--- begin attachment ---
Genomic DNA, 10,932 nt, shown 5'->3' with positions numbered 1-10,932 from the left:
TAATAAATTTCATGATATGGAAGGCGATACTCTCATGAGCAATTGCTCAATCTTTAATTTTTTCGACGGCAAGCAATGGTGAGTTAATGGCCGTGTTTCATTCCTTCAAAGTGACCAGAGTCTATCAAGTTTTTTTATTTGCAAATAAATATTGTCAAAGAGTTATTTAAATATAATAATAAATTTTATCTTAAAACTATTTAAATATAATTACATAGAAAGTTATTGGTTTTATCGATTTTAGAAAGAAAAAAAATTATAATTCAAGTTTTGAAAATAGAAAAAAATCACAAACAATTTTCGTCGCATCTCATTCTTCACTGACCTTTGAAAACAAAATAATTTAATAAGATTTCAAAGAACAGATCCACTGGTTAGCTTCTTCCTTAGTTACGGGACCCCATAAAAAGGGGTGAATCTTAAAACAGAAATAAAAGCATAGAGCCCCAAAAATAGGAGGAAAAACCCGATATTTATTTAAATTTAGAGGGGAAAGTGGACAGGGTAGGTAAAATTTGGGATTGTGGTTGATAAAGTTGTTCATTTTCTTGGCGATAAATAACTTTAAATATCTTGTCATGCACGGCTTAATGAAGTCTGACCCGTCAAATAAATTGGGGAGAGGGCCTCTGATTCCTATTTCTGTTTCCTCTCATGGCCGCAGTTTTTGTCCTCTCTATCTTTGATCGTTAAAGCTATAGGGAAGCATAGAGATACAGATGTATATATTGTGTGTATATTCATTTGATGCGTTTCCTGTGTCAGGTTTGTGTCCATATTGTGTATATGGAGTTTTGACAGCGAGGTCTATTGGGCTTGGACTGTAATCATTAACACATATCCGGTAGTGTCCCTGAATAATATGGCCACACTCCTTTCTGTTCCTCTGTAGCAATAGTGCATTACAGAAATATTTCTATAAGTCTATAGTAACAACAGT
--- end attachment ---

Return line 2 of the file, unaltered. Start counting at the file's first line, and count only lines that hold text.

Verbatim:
TAATAAATTTCATGATATGGAAGGCGATACTCTCATGAGCAATTGCTCAATCTTTAATTTTTTCGACGGCAAGCAATGGTGAGTTAATGGCCGTGTTTCATTCCTTCAAAGTGACCAGAGTCTATCAAGTTTTTTTATTTGCAAATAAATATTGTCAAAGAGTTATTTAAATATAATAATAAATTTTATCTTAAAACTATTTAAATATAATTACATAGAAAGTTATTGGTTTTATCGATTTTAGAAAGAAAAAAAATTATAATTCAAGTTTTGAAAATAGAAAAAAATCACAAACAATTTTCGTCGCATCTCATTCTTCACTGACCTTTGAAAACAAAATAATTTAATAAGATTTCAAAGAACAGATCCACTGGTTAGCTTCTTCCTTAGTTACGGGACCCCATAAAAAGGGGTGAATCTTAAAACAGAAATAAAAGCATAGAGCCCCAAAAATAGGAGGAAAAACCCGATATTTATTTAAATTTAGAGGGGAAAGTGGACAGGGTAGGTAAAATTTGGGATTGTGGTTGATAAAGTTGTTCATTTTCTTGGCGATAAATAACTTTAAATATCTTGTCATGCACGGCTTAATGAAGTCTGACCCGTCAAATAAATTGGGGAGAGGGCCTCTGATTCCTATTTCTGTTTCCTCTCATGGCCGCAGTTTTTGTCCTCTCTATCTTTGATCGTTAAAGCTATAGGGAAGCATAGAGATACAGATGTATATATTGTGTGTATATTCATTTGATGCGTTTCCTGTGTCAGGTTTGTGTCCATATTGTGTATATGGAGTTTTGACAGCGAGGTCTATTGGGCTTGGACTGTAATCATTAACACATATCCGGTAGTGTCCCTGAATAATATGGCCACACTCCTTTCTGTTCCTCTGTAGCAATAGTGCATTACAGAAATATTTCTATAAGTCTATAGTAACAACAGT